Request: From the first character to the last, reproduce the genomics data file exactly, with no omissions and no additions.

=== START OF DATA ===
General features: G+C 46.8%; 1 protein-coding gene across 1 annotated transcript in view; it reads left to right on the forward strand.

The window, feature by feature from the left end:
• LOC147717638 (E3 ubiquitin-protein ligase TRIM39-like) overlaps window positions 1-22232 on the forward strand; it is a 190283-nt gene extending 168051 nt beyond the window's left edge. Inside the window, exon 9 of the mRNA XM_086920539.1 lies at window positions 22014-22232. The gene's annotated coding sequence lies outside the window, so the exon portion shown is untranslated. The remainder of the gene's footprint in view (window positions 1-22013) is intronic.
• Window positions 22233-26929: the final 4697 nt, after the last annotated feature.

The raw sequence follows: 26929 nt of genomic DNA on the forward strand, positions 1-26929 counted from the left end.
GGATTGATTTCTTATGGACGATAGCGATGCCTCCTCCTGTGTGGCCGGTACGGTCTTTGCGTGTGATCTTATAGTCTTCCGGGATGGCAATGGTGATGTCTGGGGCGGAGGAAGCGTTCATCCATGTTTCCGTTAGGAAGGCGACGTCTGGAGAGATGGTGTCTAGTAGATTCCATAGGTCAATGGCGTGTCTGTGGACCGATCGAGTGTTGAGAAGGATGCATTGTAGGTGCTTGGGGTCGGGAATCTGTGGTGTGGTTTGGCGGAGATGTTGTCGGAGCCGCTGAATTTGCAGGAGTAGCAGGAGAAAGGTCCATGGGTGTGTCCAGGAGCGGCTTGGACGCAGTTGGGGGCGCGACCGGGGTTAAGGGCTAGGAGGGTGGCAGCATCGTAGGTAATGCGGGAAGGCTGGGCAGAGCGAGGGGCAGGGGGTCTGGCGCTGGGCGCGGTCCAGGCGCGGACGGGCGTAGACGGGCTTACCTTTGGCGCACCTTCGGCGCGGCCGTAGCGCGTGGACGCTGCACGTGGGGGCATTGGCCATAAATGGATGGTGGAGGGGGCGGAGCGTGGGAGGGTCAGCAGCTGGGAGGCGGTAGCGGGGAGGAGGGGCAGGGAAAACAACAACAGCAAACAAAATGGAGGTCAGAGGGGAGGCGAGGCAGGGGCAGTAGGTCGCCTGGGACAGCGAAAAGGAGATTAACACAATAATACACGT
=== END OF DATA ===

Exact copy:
General features: G+C 46.8%; 1 protein-coding gene across 1 annotated transcript in view; it reads left to right on the forward strand.

The window, feature by feature from the left end:
• LOC147717638 (E3 ubiquitin-protein ligase TRIM39-like) overlaps window positions 1-22232 on the forward strand; it is a 190283-nt gene extending 168051 nt beyond the window's left edge. Inside the window, exon 9 of the mRNA XM_086920539.1 lies at window positions 22014-22232. The gene's annotated coding sequence lies outside the window, so the exon portion shown is untranslated. The remainder of the gene's footprint in view (window positions 1-22013) is intronic.
• Window positions 22233-26929: the final 4697 nt, after the last annotated feature.

The raw sequence follows: 26929 nt of genomic DNA on the forward strand, positions 1-26929 counted from the left end.
GGATTGATTTCTTATGGACGATAGCGATGCCTCCTCCTGTGTGGCCGGTACGGTCTTTGCGTGTGATCTTATAGTCTTCCGGGATGGCAATGGTGATGTCTGGGGCGGAGGAAGCGTTCATCCATGTTTCCGTTAGGAAGGCGACGTCTGGAGAGATGGTGTCTAGTAGATTCCATAGGTCAATGGCGTGTCTGTGGACCGATCGAGTGTTGAGAAGGATGCATTGTAGGTGCTTGGGGTCGGGAATCTGTGGTGTGGTTTGGCGGAGATGTTGTCGGAGCCGCTGAATTTGCAGGAGTAGCAGGAGAAAGGTCCATGGGTGTGTCCAGGAGCGGCTTGGACGCAGTTGGGGGCGCGACCGGGGTTAAGGGCTAGGAGGGTGGCAGCATCGTAGGTAATGCGGGAAGGCTGGGCAGAGCGAGGGGCAGGGGGTCTGGCGCTGGGCGCGGTCCAGGCGCGGACGGGCGTAGACGGGCTTACCTTTGGCGCACCTTCGGCGCGGCCGTAGCGCGTGGACGCTGCACGTGGGGGCATTGGCCATAAATGGATGGTGGAGGGGGCGGAGCGTGGGAGGGTCAGCAGCTGGGAGGCGGTAGCGGGGAGGAGGGGCAGGGAAAACAACAACAGCAAACAAAATGGAGGTCAGAGGGGAGGCGAGGCAGGGGCAGTAGGTCGCCTGGGACAGCGAAAAGGAGATTAACACAATAATACACGT